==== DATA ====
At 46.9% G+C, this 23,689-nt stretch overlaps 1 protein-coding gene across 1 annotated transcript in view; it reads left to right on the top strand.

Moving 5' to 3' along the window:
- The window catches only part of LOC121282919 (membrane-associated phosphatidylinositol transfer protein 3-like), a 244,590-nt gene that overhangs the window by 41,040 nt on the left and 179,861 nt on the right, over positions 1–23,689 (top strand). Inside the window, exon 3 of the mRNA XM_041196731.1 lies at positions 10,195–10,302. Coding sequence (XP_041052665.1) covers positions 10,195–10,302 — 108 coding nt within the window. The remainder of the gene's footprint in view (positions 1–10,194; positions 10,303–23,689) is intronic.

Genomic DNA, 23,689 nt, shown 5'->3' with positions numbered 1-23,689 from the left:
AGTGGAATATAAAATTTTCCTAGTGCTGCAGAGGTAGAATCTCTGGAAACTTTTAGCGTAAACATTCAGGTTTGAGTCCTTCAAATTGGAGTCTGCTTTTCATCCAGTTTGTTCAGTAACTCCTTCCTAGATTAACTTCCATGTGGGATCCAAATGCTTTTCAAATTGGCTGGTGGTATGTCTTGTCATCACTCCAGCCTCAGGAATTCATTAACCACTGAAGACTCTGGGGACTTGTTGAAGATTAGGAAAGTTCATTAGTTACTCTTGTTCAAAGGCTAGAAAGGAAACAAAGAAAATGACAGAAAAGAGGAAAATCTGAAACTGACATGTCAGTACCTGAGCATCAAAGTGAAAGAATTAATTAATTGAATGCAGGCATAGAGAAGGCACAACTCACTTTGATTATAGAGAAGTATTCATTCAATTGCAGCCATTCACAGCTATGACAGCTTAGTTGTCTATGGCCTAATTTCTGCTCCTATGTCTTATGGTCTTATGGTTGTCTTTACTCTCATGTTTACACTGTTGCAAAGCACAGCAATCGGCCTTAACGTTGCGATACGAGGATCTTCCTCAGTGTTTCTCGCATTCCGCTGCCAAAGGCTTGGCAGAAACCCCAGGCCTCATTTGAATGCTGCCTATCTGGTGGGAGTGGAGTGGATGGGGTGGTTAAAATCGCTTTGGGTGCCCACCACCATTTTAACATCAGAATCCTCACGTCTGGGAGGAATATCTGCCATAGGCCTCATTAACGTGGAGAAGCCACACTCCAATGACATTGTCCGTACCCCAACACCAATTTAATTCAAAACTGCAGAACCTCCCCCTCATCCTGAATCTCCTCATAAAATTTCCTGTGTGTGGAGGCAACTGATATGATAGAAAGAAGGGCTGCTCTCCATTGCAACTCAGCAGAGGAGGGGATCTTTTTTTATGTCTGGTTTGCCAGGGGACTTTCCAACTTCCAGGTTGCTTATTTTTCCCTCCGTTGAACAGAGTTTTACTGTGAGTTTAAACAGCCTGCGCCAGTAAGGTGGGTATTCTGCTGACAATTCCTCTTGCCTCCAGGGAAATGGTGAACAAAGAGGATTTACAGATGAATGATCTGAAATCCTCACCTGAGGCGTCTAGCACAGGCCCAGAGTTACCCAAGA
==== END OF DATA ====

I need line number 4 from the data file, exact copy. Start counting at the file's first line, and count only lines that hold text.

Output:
Genomic DNA, 23,689 nt, shown 5'->3' with positions numbered 1-23,689 from the left: